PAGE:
Ethiopian Culture


  • Greetings are very important in Ethiopia. It is expected that people acknowledge one another courteously even if they do not speak the same language.
  • It is rude to rush through a greeting or pass by someone without acknowledging them even briefly. 
  • Greet the eldest people first out of respect.
  • It is common to shake hands to greet strangers, using the right hand or both hands. Make eye contact during a handshake. However, this should be the only assertive aspect of the interaction. People generally hold one another’s hands quite lightly.
  • Men often greet other men that are close friends by pulling one another into an embrace (whilst still shaking hands) and using their other hand to rub the person’s back.
  • Close friends often kiss one another on the cheek around three times. If it has been a long time since people have met, they may even kiss four or five times and embrace for longer.
  • Some Muslims may prefer not to embrace members of the opposite gender unless they are a close family member. Therefore, men should wait until a woman extends her hand first before extending his own hand for a handshake.
  • The elderly are greeted with significant respect. Some may kiss their hands to greet them, while others may give a small bow or lower their head.
  • The elderly often kiss children on the forehead, and may receive a kiss on their knee or leg in return.
  • Use people’s titles to address them until invited to move on to a casual basis. Common titles include ‘Ato’ (Mr), ‘Woizerit’ (Miss) and ‘Woizero’ (Mrs).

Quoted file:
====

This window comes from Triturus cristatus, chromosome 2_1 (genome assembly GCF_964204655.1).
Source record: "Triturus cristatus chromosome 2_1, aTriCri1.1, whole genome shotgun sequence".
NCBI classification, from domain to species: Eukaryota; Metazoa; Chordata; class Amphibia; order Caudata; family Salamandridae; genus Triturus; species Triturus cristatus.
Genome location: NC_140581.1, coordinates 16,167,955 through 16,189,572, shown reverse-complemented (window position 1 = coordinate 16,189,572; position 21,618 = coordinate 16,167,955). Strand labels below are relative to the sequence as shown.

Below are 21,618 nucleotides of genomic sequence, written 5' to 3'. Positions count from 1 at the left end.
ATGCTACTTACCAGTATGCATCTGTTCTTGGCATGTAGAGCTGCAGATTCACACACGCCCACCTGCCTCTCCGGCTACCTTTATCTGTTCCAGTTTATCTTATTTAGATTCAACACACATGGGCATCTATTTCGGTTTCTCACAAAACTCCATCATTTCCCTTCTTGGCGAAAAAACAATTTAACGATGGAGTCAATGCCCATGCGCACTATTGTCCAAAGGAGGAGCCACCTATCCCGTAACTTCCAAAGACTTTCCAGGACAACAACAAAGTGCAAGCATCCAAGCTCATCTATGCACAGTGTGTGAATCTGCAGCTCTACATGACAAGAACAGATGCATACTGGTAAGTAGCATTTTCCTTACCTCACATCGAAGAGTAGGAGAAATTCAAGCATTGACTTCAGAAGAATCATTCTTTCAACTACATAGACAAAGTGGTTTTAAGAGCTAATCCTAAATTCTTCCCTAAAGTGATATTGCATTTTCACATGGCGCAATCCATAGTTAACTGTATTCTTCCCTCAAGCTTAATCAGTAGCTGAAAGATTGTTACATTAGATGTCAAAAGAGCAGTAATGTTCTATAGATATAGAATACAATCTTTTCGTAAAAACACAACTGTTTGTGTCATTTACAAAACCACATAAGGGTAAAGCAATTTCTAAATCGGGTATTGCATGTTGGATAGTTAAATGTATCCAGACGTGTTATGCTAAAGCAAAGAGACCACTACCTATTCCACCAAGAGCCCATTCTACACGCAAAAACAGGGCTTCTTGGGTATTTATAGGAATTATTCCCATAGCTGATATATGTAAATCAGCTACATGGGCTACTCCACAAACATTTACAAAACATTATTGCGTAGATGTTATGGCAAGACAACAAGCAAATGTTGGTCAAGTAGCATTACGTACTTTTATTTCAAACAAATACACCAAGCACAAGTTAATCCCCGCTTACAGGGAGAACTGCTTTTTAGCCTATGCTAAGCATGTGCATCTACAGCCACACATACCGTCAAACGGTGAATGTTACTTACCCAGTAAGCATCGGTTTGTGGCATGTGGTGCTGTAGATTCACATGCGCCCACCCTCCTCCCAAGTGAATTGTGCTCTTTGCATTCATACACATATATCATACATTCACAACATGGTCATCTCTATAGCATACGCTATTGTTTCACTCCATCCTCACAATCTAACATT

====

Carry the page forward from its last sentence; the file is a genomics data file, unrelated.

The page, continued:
Verbal Greetings

  • Verbal greetings vary between ethnic groups’ languages, but generally mean the equivalent of ‘How are you?’.
  • In Amharic, friends and peers say “Indemin nih?” to a male and “Indemin nish?” to a female. To say the same greeting to an elder, one says “Indemin nawot?”.
  • In Oromiffa, one greets members of either gender with “Akam jirta?
  • The Tigrinya form is "Kameleha?" for a man and "Kamelehee?" for a woman.
  • Muslims of different ethnicities may also greet using the traditional Islamic Arabic greeting “Assalaam 'alaikum” (Peace be upon you).
  • A more formal Amharic greeting is “Tena Yistilin” (May God give you health).
  • A casual greeting is to say “Salam” (Hello).
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  • Population
    [July 2017 est.]
  • Languages
    Oromo (33.8%)
    Amharic (29.3%)
    Somali (6.2%)
    Tigrinya (5.9%)
    Sidamo (4.0%)
    Wolaytta (2.2%)
    Gurage (2.0%)
    Afar (1.7%)
    Hadiyya (1.7%)
    Other (13.2) - including over 70 other individual languages.
    [Census, 2007]
  • Religions
    Ethiopian Orthodox Christianity (43.5%)
    Islam (33.9%)
    Protestant Christianity (18.5%)
    Traditional/Animist Religions (2.7%)
    Catholic Christianity (0.7%)
    Other (0.6%)
    [Census, 2007]
  • Ethnicities
    Oromo (34.4%)
    Amhara (26.9%)
    Somali (6.2%)
    Tigrinya (6.1%)
    Sidama (4.0%)
    Gurage (2.5%)
    Welaita (2.3%)
    Hadiya (1.7%)
    Afar (1.7%)
    Other (14.1%) - including at least 70 other ethnic groups.
    [Census, 2007]
  • Cultural Dimensions
  • Australians with Ethiopian Ancestry
    13,715 [2016 census]
Ethiopians in Australia
  • Population
    [2016 census]
    This figure refers to the number of Australian residents that were born in Ethiopia.
  • Average Age
    [Census 2011]
  • Gender
    Male (48.5%)
    Female (51.5%)
    [Census 2011]
  • Religion
    Islam (23.9%)
    Oriental Orthodox Christianity (23.4%)
    Eastern Orthodox Christianity (18.7%)
    Catholic Christianity (5.4%)
    Other (28.7%)
    [Census 2011]
  • Ancestry
    Ethiopian (59.6%)
    Oromo (9.2%)
    Other (20.4%)
    Not stated (5.5%)
    African (undefined) (5.2%)
    [Census 2011]
  • Language Spoken at Home
    Amharic (40.4%)
    Oromo (15.3%)
    English (13.4%)
    Tigrinya (9.6%)
    Other (21.3%)
    Of those who speak a language other than English at home, 82.5% speak English fluently.
    [Census 2011]
  • Diaspora
    Victoria (53.1%)
    Western Australia (13.6%)
    New South Wales (13.1%)
    Queensland (8.9%)
    [Census 2011]
  • Arrival to Australia
    Prior to 2001 (36.7%)
    2001-2006 (30.5%)
    2007-2011 (27.7%)
    [Census 2011]
Country Flag Country Ethiopia